Conclusion

What I find most compelling about his vision is how essential every person is to breaking apart complex cybersecurity problems and solving them. Flint’s vision of providing DevOps teams with the tools they need to design in identity access management is groundbreaking. No one is talking about design wins in this area of the market today.

Centrify is quickly turning into a company that actively seeks out their customers’ most difficult obstacles and uses them to challenge itself to grow and do excellent work. They are looking for cybersecurity leaders with cloud-based development skills, AI skills and automation skills who are up for the challenge.

83% Of Enterprises Transformed Their Cybersecurity In 2020

83% Of Enterprises Transformed Their Cybersecurity In 2020

  • 73% of enterprises (over 500 employees) accelerated their cloud migration plans to support the shift to remote working across their organizations due to the pandemic.
  • 81% of enterprises accelerated their IT modernization processes due to the pandemic.
  • 48% of all companies surveyed have accelerated their cloud migration plans, 49% have sped up their IT modernization plans because of Covid-19.
  • 32% of large-scale enterprises, over 500 employees, are implementing more automation using artificial intelligence-based tools this year.

These and many other insights are from a recent survey of IT leaders completed by CensusWide and sponsored by Centrify. The survey’s objectives on understanding how the dynamics of IT investments, operations and spending have shifted over the last six months. The study finds that the larger the enterprise, the more important it is to secure remote access to critical infrastructure to IT admin teams. Remote access and updating privacy policies and notices are two of the highest priorities for mid-size organizations to enterprises today. The methodology is based on interviews with 215 IT leaders located in the U.S.     

Key insights from the survey include the following:

  • The overwhelming majority of enterprises have transformed their cybersecurity approach over the last six months, with 83% of large-scale enterprises leading all organizations. It’s encouraging to see small and medium-sized businesses adjusting and improving their approach to cybersecurity. Reflecting how digitally-driven many small and medium businesses are, cybersecurity adjustments begin in organizations with 10 to 49 employees. 60% adjusted their cloud security postures as a result of distributed workforces.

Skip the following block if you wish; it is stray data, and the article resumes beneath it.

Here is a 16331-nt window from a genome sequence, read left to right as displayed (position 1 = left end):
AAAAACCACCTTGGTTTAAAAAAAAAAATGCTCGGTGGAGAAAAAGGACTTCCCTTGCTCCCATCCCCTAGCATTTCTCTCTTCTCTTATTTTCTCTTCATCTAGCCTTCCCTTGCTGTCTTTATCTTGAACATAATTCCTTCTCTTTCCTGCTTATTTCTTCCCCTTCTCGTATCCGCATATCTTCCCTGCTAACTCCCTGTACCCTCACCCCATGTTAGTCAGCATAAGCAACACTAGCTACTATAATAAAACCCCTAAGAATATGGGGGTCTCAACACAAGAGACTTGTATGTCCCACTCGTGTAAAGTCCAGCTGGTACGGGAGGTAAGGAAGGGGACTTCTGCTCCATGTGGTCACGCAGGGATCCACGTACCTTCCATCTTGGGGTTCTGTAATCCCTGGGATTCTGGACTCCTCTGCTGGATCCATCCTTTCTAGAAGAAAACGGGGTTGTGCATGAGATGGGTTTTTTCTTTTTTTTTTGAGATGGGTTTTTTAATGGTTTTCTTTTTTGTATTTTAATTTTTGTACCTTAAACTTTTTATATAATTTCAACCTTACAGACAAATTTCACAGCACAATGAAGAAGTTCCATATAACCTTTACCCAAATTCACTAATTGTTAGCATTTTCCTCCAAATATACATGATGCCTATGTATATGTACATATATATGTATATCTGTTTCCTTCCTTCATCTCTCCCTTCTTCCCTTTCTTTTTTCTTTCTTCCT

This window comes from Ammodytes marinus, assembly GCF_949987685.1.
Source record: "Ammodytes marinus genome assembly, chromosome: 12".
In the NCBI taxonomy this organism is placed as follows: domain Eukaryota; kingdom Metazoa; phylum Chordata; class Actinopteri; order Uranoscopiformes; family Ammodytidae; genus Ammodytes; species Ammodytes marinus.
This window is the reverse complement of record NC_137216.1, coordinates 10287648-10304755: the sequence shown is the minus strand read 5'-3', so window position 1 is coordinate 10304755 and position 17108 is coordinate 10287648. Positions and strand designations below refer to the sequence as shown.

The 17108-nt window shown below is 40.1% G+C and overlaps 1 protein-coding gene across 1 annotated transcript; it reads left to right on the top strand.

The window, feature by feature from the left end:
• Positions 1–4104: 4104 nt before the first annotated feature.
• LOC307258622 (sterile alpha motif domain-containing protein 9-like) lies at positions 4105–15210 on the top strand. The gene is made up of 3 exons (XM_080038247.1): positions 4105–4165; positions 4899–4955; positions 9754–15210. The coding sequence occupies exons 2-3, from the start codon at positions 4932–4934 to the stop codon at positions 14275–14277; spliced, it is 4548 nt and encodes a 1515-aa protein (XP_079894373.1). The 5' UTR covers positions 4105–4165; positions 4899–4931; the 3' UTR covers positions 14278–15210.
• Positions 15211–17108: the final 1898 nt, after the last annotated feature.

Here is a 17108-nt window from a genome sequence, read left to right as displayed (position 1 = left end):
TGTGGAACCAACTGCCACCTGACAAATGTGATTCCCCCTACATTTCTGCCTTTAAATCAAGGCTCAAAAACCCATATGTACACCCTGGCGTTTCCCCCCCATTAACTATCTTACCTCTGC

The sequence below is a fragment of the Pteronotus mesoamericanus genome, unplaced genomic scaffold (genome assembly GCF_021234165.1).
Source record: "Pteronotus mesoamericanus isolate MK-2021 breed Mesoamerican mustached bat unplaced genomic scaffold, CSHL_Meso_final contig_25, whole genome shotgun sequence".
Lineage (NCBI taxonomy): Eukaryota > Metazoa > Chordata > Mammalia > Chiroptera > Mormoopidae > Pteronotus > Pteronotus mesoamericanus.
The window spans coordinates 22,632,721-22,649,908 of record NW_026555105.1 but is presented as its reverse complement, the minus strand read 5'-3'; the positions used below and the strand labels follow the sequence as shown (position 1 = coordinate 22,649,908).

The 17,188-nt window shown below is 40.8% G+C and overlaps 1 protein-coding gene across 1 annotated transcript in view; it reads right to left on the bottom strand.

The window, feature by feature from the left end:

83% Of Enterprises Transformed Their Cybersecurity In 2020

  • 48% of all organizations had to accelerate cloud migration due to the pandemic, with larger enterprises leading the way. Enterprises with over 500 employees are the most likely to accelerate cloud migration plans due to the pandemic. 73.5% of enterprises with more than 500 employees accelerated cloud migration plans to support their employees’ remote working arrangements, leading all organization categories. This finding reflects how cloud-first the largest enterprises have become this year. It’s also consistent with many other surveys completed in 2020, reflecting how much the cloud has solidly won the enterprise. 
83% Of Enterprises Transformed Their Cybersecurity In 2020
  • 49% of all organizations and 81% of large-scale enterprises had to accelerate their IT modernization process due to the pandemic. For the largest enterprises, IT modernization equates to digitizing more processes using cloud-native services (59%), maintaining flexibility and security for a partially remote workforce (57%) and revisiting and adjusting their cybersecurity stacks (40%).
83% Of Enterprises Transformed Their Cybersecurity In 2020
  •  51% of enterprises with 500 employees or more are making remote, secure access their highest internal priority. In contrast, 27% of all organizations’ IT leaders say that providing secure, granular access to IT admin teams, outsourced IT and third-party vendors is a leading priority. The larger the enterprise, the more important remote access becomes. The survey also found organizations with 250 – 500 employees are most likely to purchase specific cybersecurity tools and applications to meet compliance requirements. 
83% Of Enterprises Transformed Their Cybersecurity In 2020

 

Conclusion & Wrap-Up  

IT leaders are quickly using the lessons learned from the pandemic as a crucible to strengthen cloud transformation and IT modernization strategies. One of every three IT leaders interviewed, 34%, say their budgets have increased during the pandemic. In large-scale enterprises with over 500 employees, 59% of IT leaders have seen their budgets increase.

All organizations are also keeping their IT staff in place. 63% saw little to no impact on their teams, indicating that the majority of organizations will have both the budget and resources to maintain or grow their cybersecurity programs. 25% of IT leaders indicated that their company plans to keep their entire workforce 100% remote.

It’s encouraging to see IT leaders getting the support they need to achieve their cloud transformation and IT modernization initiatives going into next year. With every size of organization spending on cybersecurity tools, protecting cloud infrastructures needs to be a priority. Controlling administrative access risk in the cloud and DevOps is an excellent place to start with a comprehensive, modern Privileged Access Management solution. Leaders in this field, including Centrify, whose cloud-native architecture and flexible deployment and management options, deliver deep expertise in securing cloud environments.